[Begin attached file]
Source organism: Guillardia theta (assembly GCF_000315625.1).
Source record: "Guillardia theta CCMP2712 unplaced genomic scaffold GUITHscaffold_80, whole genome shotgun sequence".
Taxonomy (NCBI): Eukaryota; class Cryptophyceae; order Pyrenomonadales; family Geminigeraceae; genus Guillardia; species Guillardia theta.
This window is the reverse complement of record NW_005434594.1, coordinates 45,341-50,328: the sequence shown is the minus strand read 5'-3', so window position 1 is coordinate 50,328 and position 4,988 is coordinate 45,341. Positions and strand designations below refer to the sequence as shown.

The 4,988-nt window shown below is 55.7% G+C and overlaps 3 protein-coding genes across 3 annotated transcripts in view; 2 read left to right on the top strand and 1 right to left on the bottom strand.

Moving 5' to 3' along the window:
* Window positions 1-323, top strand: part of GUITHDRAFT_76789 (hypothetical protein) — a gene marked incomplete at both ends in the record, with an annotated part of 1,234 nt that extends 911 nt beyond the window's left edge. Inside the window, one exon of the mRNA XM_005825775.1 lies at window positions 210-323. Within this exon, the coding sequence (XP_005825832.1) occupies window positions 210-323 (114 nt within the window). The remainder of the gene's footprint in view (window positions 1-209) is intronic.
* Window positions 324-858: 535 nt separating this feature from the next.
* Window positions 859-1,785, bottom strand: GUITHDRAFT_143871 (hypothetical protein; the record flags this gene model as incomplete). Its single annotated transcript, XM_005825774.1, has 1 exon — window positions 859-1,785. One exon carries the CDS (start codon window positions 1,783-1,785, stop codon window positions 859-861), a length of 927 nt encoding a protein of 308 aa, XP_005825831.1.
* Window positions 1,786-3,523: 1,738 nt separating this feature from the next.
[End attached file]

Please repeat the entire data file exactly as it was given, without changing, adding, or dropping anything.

Source organism: Guillardia theta (assembly GCF_000315625.1).
Source record: "Guillardia theta CCMP2712 unplaced genomic scaffold GUITHscaffold_80, whole genome shotgun sequence".
Taxonomy (NCBI): Eukaryota; class Cryptophyceae; order Pyrenomonadales; family Geminigeraceae; genus Guillardia; species Guillardia theta.
This window is the reverse complement of record NW_005434594.1, coordinates 45,341-50,328: the sequence shown is the minus strand read 5'-3', so window position 1 is coordinate 50,328 and position 4,988 is coordinate 45,341. Positions and strand designations below refer to the sequence as shown.

The 4,988-nt window shown below is 55.7% G+C and overlaps 3 protein-coding genes across 3 annotated transcripts in view; 2 read left to right on the top strand and 1 right to left on the bottom strand.

Moving 5' to 3' along the window:
* Window positions 1-323, top strand: part of GUITHDRAFT_76789 (hypothetical protein) — a gene marked incomplete at both ends in the record, with an annotated part of 1,234 nt that extends 911 nt beyond the window's left edge. Inside the window, one exon of the mRNA XM_005825775.1 lies at window positions 210-323. Within this exon, the coding sequence (XP_005825832.1) occupies window positions 210-323 (114 nt within the window). The remainder of the gene's footprint in view (window positions 1-209) is intronic.
* Window positions 324-858: 535 nt separating this feature from the next.
* Window positions 859-1,785, bottom strand: GUITHDRAFT_143871 (hypothetical protein; the record flags this gene model as incomplete). Its single annotated transcript, XM_005825774.1, has 1 exon — window positions 859-1,785. One exon carries the CDS (start codon window positions 1,783-1,785, stop codon window positions 859-861), a length of 927 nt encoding a protein of 308 aa, XP_005825831.1.
* Window positions 1,786-3,523: 1,738 nt separating this feature from the next.